In Divers Tones

by Charles G.D. Roberts

Edited by Tracy Ware


 

THE QUELLING OF THE MOOSE.

A MELICITE LEGEND


 

When tent was pitched, and supper done,
And forgotten were paddle, and rod, and gun,
And the low, bright planets, one by one,

Lit in the pine-tops their lamps of gold,
To us by the fire, in our blankets rolled,

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This was the story Sacòbi told:—

“In those days came the moose from the east,
A monster out of the white north-east,
And as leaves before him were man and beast.

“The dark rock-hills of Saguenay

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Are strong,—they were but straw in his way.
He leapt the St. Lawrence as in play.

“His breath was a storm, and a flame; his feet
In the mountains thundered, fierce and fleet,
Till men’s hearts were as milk, and ceased to beat.

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“But in those days dwelt Clote Scarp with men.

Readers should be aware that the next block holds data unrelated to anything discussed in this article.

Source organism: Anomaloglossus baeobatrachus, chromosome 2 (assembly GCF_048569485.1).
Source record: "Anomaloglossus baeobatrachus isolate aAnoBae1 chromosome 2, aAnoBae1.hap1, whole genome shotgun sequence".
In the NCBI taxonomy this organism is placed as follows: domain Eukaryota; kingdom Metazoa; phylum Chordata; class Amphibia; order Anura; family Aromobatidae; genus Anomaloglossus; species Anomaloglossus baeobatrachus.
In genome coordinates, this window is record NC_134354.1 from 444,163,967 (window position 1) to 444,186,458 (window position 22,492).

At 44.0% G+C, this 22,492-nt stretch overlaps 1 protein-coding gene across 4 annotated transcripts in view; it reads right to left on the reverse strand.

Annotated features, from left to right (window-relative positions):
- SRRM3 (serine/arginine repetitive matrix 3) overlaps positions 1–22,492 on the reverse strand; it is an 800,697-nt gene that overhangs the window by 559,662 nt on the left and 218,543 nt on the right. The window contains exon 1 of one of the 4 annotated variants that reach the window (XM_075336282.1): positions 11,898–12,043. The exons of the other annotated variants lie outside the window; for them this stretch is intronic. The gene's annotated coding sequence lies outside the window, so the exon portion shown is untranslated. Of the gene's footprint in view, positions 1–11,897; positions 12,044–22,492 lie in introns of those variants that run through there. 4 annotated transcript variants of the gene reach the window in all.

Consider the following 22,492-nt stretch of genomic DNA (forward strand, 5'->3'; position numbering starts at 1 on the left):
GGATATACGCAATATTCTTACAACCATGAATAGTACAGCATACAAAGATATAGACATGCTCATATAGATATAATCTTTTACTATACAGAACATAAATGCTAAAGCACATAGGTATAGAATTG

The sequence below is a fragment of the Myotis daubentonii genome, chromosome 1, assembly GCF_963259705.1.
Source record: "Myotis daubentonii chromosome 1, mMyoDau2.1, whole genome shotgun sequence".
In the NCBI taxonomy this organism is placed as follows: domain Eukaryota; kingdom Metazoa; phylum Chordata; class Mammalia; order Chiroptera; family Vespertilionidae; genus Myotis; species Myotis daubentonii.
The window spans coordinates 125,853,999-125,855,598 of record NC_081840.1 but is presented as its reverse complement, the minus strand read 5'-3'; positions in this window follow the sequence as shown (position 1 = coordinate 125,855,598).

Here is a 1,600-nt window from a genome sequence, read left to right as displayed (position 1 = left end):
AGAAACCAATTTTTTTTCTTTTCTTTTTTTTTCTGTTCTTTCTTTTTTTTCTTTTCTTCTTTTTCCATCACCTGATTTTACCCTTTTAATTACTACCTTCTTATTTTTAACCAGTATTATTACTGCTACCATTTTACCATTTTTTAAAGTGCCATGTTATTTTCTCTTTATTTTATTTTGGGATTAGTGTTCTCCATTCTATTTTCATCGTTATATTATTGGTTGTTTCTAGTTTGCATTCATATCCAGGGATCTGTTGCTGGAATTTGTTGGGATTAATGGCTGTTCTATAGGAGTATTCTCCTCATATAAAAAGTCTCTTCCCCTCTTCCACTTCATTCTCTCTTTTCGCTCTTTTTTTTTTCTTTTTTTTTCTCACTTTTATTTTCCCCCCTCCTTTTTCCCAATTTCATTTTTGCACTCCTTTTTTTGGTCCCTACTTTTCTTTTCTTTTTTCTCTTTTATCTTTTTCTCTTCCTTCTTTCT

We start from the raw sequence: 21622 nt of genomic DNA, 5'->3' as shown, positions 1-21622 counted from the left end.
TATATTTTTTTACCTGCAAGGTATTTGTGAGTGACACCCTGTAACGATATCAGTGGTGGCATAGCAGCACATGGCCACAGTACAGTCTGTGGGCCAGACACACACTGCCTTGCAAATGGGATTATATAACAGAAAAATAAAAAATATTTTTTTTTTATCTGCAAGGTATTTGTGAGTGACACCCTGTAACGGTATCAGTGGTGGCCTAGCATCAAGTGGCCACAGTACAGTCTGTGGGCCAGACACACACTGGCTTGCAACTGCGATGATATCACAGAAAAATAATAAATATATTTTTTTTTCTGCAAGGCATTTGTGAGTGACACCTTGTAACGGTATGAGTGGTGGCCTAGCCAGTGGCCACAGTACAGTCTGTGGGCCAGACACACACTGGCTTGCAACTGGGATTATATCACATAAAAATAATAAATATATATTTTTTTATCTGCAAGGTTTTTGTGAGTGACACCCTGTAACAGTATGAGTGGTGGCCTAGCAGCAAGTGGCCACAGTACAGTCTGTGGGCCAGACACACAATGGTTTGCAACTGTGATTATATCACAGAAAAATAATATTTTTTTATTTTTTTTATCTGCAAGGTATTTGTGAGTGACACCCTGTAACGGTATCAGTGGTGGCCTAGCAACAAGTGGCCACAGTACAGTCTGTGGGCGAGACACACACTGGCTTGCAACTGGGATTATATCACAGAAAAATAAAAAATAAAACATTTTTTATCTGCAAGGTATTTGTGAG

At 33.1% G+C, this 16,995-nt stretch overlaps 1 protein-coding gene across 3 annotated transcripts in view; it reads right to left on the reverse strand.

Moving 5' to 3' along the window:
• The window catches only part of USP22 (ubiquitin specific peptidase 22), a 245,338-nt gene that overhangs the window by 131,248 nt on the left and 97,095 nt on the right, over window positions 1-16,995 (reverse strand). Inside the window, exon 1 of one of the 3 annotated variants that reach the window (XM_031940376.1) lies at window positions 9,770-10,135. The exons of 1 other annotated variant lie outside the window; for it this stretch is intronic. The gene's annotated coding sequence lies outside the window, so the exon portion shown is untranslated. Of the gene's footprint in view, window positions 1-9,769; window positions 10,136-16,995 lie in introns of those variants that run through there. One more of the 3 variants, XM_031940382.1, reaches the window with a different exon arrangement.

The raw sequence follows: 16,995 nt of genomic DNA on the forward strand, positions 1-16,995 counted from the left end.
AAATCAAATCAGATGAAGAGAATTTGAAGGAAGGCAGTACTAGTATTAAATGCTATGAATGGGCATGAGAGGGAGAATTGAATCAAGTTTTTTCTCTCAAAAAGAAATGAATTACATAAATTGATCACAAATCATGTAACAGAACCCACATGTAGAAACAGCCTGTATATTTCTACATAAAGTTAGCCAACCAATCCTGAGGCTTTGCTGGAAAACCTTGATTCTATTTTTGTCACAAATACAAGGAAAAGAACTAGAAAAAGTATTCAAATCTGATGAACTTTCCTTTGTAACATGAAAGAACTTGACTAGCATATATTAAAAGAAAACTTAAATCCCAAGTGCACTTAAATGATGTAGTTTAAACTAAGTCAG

It is long to wait till he comes again,—
But a friend was near, and could hear us, then!

“In his wigwam, built by the Oolastook,
Where the ash-trees over the water look,

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A voice of trouble the stillness shook.

“He rose, and took his bow from the wall,
And listened; he heard his people’s call
Pierce up from the villages one and all.

“From village to village he passed with cheer,

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And the people followed; but when drew near
The stride of the moose, they fled in fear.

“Like smoke in a wind they fled at the last.
But he in a pass of the hills stood fast,
And down at his feet his bow he cast.

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“That terrible forehead, maned with flame,
He smote with his open hand,—and tame
As a dog the raging beast became.

“He smote with his open hand; and lo!
As shrinks in the rains of spring the snow,

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So shrank the monster beneath that blow,

“Till scarce the bulk of a bull he stood.
And Clote Scarp led him down to the wood,
And gave him the tender shoots for food.”

He ceased; and a voice said, “Understand

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How huge a peril will shrink like sand,
When stayed by a prompt and steady hand!”